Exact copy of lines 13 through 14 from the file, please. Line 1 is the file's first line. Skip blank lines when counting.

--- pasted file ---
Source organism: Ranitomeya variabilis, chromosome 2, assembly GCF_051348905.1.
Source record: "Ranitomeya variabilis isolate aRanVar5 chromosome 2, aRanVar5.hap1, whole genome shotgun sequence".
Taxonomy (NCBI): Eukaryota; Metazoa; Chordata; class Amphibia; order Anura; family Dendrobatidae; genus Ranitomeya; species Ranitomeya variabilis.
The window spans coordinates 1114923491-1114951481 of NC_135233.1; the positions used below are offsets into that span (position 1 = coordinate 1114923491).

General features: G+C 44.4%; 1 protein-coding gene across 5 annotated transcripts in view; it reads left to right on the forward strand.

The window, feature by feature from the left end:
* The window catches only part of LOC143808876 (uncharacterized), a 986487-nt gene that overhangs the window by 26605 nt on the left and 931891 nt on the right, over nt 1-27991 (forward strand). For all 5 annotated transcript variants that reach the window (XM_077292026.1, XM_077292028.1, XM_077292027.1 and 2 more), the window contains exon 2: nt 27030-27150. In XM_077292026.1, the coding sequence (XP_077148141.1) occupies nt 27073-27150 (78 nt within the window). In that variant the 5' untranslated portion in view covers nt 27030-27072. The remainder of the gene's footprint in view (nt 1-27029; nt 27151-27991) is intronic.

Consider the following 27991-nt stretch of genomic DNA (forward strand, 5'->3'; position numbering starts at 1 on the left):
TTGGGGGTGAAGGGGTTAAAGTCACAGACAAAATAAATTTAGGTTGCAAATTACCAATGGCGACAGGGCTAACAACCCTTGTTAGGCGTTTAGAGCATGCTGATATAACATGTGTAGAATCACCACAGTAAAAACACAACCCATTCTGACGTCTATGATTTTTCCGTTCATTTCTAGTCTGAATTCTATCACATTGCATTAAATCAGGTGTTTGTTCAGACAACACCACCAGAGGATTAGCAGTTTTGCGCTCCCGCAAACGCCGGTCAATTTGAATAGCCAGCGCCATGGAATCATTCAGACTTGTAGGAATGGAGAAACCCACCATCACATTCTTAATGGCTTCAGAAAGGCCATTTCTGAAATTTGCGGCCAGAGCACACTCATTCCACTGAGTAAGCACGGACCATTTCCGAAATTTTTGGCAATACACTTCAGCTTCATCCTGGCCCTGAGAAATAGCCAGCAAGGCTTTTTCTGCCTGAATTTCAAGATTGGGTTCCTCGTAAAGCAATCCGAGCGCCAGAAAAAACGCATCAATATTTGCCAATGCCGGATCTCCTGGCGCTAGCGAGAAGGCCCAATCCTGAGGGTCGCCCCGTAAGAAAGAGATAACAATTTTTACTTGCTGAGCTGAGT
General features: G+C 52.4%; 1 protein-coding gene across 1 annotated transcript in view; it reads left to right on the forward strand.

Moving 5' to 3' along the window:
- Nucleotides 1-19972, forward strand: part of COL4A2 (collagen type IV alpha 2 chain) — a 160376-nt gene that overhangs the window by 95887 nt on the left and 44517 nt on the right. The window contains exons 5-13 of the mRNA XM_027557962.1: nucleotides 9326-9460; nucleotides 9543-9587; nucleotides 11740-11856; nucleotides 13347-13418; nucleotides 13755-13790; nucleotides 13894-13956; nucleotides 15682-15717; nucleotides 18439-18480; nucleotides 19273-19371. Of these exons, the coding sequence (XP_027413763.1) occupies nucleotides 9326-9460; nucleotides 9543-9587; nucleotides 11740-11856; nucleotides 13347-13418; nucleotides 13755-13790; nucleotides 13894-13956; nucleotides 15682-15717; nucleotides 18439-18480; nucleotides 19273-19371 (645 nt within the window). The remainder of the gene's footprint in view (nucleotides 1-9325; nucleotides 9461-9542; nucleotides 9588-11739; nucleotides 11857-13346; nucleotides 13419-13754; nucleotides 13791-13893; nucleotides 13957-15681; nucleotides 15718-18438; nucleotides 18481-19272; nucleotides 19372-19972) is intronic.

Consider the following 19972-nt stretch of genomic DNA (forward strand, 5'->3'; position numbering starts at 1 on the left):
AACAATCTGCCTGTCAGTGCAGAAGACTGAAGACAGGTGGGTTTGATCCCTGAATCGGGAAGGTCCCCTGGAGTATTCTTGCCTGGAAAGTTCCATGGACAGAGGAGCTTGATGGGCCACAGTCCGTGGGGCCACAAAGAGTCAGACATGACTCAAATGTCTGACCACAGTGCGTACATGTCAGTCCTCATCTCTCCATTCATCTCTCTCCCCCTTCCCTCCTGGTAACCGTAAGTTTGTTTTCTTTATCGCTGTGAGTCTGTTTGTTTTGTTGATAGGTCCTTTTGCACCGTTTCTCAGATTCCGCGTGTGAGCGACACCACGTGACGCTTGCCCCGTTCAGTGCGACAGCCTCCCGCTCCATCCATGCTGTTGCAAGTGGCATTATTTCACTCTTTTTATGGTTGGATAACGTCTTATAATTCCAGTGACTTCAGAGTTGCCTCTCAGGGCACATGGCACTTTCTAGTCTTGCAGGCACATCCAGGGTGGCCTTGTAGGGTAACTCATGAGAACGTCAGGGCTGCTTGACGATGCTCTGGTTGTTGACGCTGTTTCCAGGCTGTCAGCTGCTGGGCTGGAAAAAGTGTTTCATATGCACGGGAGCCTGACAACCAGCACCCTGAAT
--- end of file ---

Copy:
Consider the following 19972-nt stretch of genomic DNA (forward strand, 5'->3'; position numbering starts at 1 on the left):
AACAATCTGCCTGTCAGTGCAGAAGACTGAAGACAGGTGGGTTTGATCCCTGAATCGGGAAGGTCCCCTGGAGTATTCTTGCCTGGAAAGTTCCATGGACAGAGGAGCTTGATGGGCCACAGTCCGTGGGGCCACAAAGAGTCAGACATGACTCAAATGTCTGACCACAGTGCGTACATGTCAGTCCTCATCTCTCCATTCATCTCTCTCCCCCTTCCCTCCTGGTAACCGTAAGTTTGTTTTCTTTATCGCTGTGAGTCTGTTTGTTTTGTTGATAGGTCCTTTTGCACCGTTTCTCAGATTCCGCGTGTGAGCGACACCACGTGACGCTTGCCCCGTTCAGTGCGACAGCCTCCCGCTCCATCCATGCTGTTGCAAGTGGCATTATTTCACTCTTTTTATGGTTGGATAACGTCTTATAATTCCAGTGACTTCAGAGTTGCCTCTCAGGGCACATGGCACTTTCTAGTCTTGCAGGCACATCCAGGGTGGCCTTGTAGGGTAACTCATGAGAACGTCAGGGCTGCTTGACGATGCTCTGGTTGTTGACGCTGTTTCCAGGCTGTCAGCTGCTGGGCTGGAAAAAGTGTTTCATATGCACGGGAGCCTGACAACCAGCACCCTGAAT